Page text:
In the second webcast of our six-part Master Class series, we review the data and analysis higher education institutions should use to evaluate employment opportunities for their graduates. Gray provides insight to help institutions understand the available data to efficiently evaluate your programs. We walk through each data source and their use-cases, as well as their limitations. We have a proven method to determine the appropriate market definition for each institution, essential for evaluating employment data relevant to you and your programs. After watching this webcast, you will be able to answer the following questions:
Every month, Gray releases the latest student and employer demand trends in higher education. Here are a few of the highlights from January of 2019 that we released in February of 2019:
First, what's the problem here? What's the challenge that you all face? Second, we'll give you a simple framework that you can use to understand the data that you have to collect on programs in order to do a good evaluation. We'll walk through each of those data sources and talk about what their uses are, and their limitations, so you understand how to, if you will, use the data safely. But to do that, you have to decide what data you're pulling, so we'll talk about how you define your market, then finally we'll share an integrated approach that pulls all of that together.
Every month, Gray releases the latest student and employer demand trends in higher education. Here are a few of the highlights from December of 2018 that we released in January of 2018:
Inquiry Volume Rose 9% Year-Over-Year; 1.8% Higher for All of 2018.
- Student Demand for Mental Health Programs is rising.
There are signs that the long decline in college enrollment is coming to an end. A growing economy, concerns about student debt, and a declining number of high-school graduates drove down demand for higher education during the last five years. However, for the second month in a row, the number of student inquiries for higher education programs rose year-over-year, increasing 7% in November 2018.
This demand is not evenly distributed. Some programs are growing, some are not. Online and on-ground demand also varies. And demand varies significantly from market to market in the U.S. To help higher education institutions make smart program choices in this complex environment, Gray has developed a Program Evaluation System that provides local data, by program, on Student Demand, Employment, and Competition.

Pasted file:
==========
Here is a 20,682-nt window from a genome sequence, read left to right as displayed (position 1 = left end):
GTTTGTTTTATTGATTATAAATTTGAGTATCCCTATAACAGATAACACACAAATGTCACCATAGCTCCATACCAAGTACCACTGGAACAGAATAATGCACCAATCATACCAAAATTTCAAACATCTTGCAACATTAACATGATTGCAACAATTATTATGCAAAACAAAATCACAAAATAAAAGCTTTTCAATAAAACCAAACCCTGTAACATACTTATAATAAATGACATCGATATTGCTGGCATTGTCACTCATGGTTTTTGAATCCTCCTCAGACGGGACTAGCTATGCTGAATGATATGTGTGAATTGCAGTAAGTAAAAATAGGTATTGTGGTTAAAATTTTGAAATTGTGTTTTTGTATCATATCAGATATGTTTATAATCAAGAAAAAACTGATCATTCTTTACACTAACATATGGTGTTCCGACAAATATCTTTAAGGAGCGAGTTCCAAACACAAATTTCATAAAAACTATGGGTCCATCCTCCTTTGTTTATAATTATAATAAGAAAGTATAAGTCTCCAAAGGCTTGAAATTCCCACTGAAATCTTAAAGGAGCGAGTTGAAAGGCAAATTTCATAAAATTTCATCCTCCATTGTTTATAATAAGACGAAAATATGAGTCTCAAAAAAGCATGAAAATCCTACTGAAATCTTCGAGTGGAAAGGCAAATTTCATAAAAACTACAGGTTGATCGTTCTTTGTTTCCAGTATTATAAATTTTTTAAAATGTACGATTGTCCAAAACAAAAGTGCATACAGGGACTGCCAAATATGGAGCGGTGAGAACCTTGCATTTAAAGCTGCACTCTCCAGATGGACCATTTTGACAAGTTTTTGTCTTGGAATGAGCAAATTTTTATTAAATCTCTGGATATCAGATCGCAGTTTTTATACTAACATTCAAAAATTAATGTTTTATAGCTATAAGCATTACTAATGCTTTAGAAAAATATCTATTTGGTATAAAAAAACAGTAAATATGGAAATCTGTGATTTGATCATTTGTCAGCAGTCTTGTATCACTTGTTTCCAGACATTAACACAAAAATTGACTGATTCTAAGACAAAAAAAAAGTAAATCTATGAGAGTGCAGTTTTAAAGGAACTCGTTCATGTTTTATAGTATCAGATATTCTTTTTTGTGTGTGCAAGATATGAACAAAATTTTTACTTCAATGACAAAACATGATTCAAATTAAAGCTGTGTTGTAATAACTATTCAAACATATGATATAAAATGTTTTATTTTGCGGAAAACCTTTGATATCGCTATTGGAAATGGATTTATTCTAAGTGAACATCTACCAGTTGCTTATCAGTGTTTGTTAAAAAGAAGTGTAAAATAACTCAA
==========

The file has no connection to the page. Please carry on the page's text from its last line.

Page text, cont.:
Dr. Bill Massy, former VP of Stanford University, joined Gray's CEO, Bob Atkins, to share an approach to understanding the revenue, cost, and contribution margin for each of your current academic programs.
Dr. Massy and Bob also shared a case study on a large program with a reputation for high costs. Our registrants and attendees learned how to calculate a program's revenue, cost, and contribution including both departmental and non-departmental courses. The actual results for this program were also shared.
Every month, Gray releases the latest student and employer demand trends in higher education. Here are a few of the highlights from August of 2018 that we released in September of 2018:
- Inquiries for online higher education programs have jumped 7% year-over-year in August.
- Year-to-date, Arkansas is fastest-growing state for online inquiries (18.58%).
- Computer Programming grew more than 100% year-over-year in August.
Every month, Gray releases the latest student and employer demand trends in higher education. Here are a few of the highlights from July of 2018 that we released in August of 2018:
- In July 2018, inquiry volumes increased in all of The Big Five Cities.
- After 8 months of year-over-year declines, Gray's Google Search index rose 1% in July.
- An example from Regis University's Program Sustainability Project where Gray's methodology has been applied to augment their internal processes.
Every month, Gray releases the latest student and employer demand trends in higher education. Here are a few of the trends from June of 2018 that we released in July of 2018:
- Overall student demand for higher education programs jumped 4%.
- Conversion rates and conversions are now declining year-over-year.
- Program searches on Google are down 5% this year (January through May).